We’re all growing more and more excited as Halloween approaches. Do you have your costume ready? Did you prepare the candies for the small ones who will knock at your door? Are you ready for some pranks and mischief from your friends? Yes, it is that time of the year again: the time to be spooked and thrilled beyond your imagination. And of course, the time to take the shops by storm. It’s no surprise that today Halloween is the second most commercial holiday, but has it always been like this? Let us take you back to the holiday’s roots, to a time before Halloween turned into a booming business.
Brief History of Halloween
The story of how Halloween became the holiday we’re all familiar with is quite fascinating and full of mystery and charm. Historians agree that the dusk of this celebration is represented by the Celtic festival around 2,000 years ago called Samhain (pronounced “sah-win”) which announced that winter was coming. November 1 represented the end of summer and the beginning of the cold season so it was seen as a threshold between seasons but between the living and the dead as well. People would enjoy bonfires, dances, as well as other rituals during this time.
Later, Pope Gregory III marked November 1 as All Saints’ Day celebrating all saints and martyrs while November 2 became All Souls’ Day, a holiday that honored the dead. These were the Christian equivalent to the Celtic festival, but were celebrations sanctioned by the church, while also keeping some elements of Samhain. On Souls’ Day, poor people would beg for food and receive so-called “soul cakes” if they promised to pray for the dead. It is believed that the “trick or treat” tradition has developed from this practice initially called “going a-souling”. The All Saints’ Day holiday was also called All-hallows, while the night prior to this celebration was All-hallows Eve. This term eventually became the “Halloween” we all know today.
Once it reached America, Halloween was mixed with local Native American customs as well as with the practices of the many different European groups. This fusion of rituals gave birth to a new holiday closer to what we’re celebrating today. The holiday was further popularized in the latter half of the 19th century with the help of Irish immigrants. During this time, people were celebrating it with dances, games, and costumes and it became more about a sense of community, losing most of its religious connotations.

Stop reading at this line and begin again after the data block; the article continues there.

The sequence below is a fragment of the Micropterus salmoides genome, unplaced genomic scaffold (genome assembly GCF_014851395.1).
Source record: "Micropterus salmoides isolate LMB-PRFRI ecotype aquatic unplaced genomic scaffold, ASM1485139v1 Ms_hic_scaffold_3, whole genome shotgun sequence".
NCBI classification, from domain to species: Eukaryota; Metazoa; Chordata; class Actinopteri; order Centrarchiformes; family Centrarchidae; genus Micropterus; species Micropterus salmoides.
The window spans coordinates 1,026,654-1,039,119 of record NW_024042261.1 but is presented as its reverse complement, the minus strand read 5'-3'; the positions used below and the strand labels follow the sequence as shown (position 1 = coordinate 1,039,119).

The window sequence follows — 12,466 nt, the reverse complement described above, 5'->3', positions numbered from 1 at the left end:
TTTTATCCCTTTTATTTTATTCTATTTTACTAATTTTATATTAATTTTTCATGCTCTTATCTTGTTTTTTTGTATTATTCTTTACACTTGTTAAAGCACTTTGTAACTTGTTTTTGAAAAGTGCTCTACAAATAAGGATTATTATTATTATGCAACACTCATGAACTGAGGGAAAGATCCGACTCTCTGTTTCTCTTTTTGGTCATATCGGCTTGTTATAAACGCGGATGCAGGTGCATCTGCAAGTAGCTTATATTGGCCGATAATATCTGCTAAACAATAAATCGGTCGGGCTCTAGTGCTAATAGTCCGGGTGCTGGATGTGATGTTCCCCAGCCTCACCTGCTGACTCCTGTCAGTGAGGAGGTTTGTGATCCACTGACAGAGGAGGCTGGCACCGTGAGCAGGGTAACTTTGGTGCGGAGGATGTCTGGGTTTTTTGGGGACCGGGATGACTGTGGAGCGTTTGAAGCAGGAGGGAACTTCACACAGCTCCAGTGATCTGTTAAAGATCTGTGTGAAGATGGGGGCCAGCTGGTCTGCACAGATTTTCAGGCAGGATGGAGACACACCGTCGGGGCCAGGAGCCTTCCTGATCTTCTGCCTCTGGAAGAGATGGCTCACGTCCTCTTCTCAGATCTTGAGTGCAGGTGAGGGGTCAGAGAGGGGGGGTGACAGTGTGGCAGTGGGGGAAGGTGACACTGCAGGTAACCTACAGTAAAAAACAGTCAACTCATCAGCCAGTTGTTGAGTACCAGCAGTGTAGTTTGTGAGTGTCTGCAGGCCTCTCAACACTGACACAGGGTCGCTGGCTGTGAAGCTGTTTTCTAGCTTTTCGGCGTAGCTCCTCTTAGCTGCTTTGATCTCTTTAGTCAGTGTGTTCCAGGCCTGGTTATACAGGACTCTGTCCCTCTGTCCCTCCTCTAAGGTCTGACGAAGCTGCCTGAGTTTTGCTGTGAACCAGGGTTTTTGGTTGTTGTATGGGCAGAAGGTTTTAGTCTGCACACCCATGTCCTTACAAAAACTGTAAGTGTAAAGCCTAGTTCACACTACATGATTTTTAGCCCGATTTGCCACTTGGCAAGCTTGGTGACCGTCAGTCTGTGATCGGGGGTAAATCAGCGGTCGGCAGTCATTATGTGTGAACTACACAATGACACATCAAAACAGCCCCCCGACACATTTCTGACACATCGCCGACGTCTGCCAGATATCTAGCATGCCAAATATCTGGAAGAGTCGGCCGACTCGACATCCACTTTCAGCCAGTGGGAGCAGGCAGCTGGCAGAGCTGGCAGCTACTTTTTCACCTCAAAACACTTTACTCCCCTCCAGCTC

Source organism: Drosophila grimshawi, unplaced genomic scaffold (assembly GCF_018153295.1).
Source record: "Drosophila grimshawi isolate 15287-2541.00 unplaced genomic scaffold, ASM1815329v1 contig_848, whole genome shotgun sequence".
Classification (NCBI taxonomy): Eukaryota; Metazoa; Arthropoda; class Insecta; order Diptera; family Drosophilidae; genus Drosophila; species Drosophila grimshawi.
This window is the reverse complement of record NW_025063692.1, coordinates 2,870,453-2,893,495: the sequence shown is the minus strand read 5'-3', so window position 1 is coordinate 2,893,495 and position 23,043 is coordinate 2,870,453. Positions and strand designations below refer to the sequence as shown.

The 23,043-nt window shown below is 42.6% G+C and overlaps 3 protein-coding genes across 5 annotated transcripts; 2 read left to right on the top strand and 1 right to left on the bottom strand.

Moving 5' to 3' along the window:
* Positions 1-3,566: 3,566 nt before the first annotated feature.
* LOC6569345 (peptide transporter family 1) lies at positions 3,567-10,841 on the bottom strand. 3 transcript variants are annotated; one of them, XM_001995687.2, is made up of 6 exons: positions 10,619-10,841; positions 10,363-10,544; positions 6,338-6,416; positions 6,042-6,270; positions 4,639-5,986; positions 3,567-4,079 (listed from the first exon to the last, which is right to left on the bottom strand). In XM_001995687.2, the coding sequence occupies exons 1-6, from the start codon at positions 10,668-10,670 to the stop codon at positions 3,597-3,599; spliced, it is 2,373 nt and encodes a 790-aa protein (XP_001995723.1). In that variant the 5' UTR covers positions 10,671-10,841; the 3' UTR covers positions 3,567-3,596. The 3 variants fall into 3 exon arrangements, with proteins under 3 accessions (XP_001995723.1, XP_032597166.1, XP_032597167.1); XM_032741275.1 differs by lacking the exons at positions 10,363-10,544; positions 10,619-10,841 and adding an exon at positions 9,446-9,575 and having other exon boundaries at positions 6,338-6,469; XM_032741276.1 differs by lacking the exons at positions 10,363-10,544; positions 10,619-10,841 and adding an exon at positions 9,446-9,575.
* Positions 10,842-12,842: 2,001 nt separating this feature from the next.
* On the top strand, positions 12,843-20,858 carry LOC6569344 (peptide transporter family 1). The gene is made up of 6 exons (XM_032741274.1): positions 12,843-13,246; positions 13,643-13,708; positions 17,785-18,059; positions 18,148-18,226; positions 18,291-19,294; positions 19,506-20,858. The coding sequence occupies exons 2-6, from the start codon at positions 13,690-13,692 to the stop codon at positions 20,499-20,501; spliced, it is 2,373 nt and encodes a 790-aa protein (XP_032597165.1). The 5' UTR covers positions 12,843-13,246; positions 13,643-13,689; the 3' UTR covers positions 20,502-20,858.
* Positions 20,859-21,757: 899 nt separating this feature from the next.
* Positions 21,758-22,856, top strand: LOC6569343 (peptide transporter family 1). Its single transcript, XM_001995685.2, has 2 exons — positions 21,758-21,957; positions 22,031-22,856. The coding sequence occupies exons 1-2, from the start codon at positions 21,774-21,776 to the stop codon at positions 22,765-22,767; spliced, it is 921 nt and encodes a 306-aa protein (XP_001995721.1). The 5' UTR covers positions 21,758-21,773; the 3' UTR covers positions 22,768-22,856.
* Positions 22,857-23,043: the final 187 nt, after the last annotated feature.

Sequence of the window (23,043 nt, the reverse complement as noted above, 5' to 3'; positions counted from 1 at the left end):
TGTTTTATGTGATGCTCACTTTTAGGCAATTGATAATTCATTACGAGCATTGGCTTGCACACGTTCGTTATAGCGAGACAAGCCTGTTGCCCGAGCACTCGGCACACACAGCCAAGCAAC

Because in the 1920s and 1930s, there were many cases of vandalism and more serious pranks that endangered communities and worried neighbors, people thought the celebration should be reserved for the younger ones. With the return to a treat-or-trick door-to-door practice, the sense of community was reestablished and an American Halloween tradition was born.
There are many superstitions that are related to the earlier festivities. For example, it was believed that if young women gazed into the mirror in the candlelight on All-hallows night, they could see the face of their future husband (this later became the “Bloody Mary” game that most kids are familiar with today). One other superstition said that if young women peeled an apple and threw the peel over their shoulder, this would fall on the floor in the shape of their future husband’s initial. Another custom related to apples, one that is still alive today, was about trying to pluck an apple from a bucket filled with water without using your hands. It was believed that the first woman who succeeded would be the first one to marry.